Group sharing of problems
Teams can make problem solving a lot easier. If the team is working properly, several people can go to work on a problem, and the team can deal with separate parts of the problem. This is a big improvement on one individual being lumbered with the whole thing, and guarantees extra efficiency.
Good levels of contribution from team members
All individuals have special skills which they can contribute to a team. These may be ideas, ways of doing things better, observations, information, or other important contributions. Very experienced people can usually add quite a lot to any team, and everyone benefits.
Not wanting to over emphasize the negative aspects of dysfunctional teams, but if any one of these team functions doesn't work, the whole team suffers.
- Lack of inputs from team members reduces the ability of teams to function. Lack of mutual reliance, load sharing, and the other supports means the team risks crashing because someone is overloaded.
- Lack of training reduces capabilities.
- Poor leadership is really bad management in another form, and can apply to any part of the team's needs at these fundamental levels.
- Bad communication and training is an obvious failure of a team.
When answering this question
To fully answer the question, you must indicate:
- You know what's required for a good team
- You understand the dynamics of teamwork
- You understand the importance of teamwork to the organization
- You understand the efficiency a good team can achieve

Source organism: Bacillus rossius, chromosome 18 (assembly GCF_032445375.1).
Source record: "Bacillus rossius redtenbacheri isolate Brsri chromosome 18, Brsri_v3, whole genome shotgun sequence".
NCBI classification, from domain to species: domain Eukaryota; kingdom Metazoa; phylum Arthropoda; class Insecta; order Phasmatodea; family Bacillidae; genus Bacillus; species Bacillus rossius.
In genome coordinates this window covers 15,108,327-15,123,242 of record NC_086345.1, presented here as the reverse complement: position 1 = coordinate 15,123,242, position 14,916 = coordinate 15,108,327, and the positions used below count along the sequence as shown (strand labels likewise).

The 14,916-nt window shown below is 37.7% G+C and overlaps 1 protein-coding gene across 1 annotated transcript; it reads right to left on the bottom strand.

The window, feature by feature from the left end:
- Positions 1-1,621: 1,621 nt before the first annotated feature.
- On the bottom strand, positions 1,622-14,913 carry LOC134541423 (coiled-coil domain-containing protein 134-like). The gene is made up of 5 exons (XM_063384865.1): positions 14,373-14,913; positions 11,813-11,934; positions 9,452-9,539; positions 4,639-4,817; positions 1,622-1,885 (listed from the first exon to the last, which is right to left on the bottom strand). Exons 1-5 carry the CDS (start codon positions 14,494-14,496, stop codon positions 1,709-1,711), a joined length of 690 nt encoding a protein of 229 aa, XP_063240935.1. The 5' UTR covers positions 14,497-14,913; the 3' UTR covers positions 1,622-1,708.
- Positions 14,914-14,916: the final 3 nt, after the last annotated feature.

Now, you can explain how you work in a team.
You can use your prior experience to show how you work. If you're one of the 98% of the workforce who does actually try and contribute to your team, you really don't have to do much more than explain how you operate.
The fundamentals are a good road map for describing your work:
- Mutual reliability: Just show how you and your team work together, and can rely on each other for support.
- Cross team support across multiple roles: This is about situations where you can call for support or give support, where needed, with team members on call to assist with their part of the work.
- Load sharing: Dealing with the overloads, sharing the tasks.
- Backing each other up on the job where needed: Same basic principle as mutual reliability, but this relates to filling in for emergencies, covering each other's commitments, etc.
- Good personal relationships: See relationships question.
- Good leadership: Advising, and taking guidance from, team leaders.
- Good communications: Making sure you're communicating with other team members effectively.
- Good training on and off the job: Participation in training, both yourself, and in your training of others.
- Group sharing of problems: Adding your knowledge and expertise to solving team problems.
- Good levels of contribution from team members: Contributing ideas experience and feedback.
You can use any or all of these fundamental team member roles in relation to your own job. In many industries there are specific team roles which will be familiar to the interviewers and you can use to indicate your depth of experience in the team role.
You need to show practical examples of your own work as part of a team.
The interviewers may or may not need you to explain the principles of teamwork to them. Generally they only require that to be done in managerial level jobs where it's part of the job, or at entry level as a part of verifying your level of training.
If you're not sure, ask.
Variations on team questions
Some interviewers will ask things like How do you contribute to your team?, rather than how you work in a team. The difference is subtle, but in many cases, the contributions do define your level of input into your team.
You'll find that most variants are covered by the fundamental points. Again, if you're not sure what the question requires, ask the interviewers for clarification.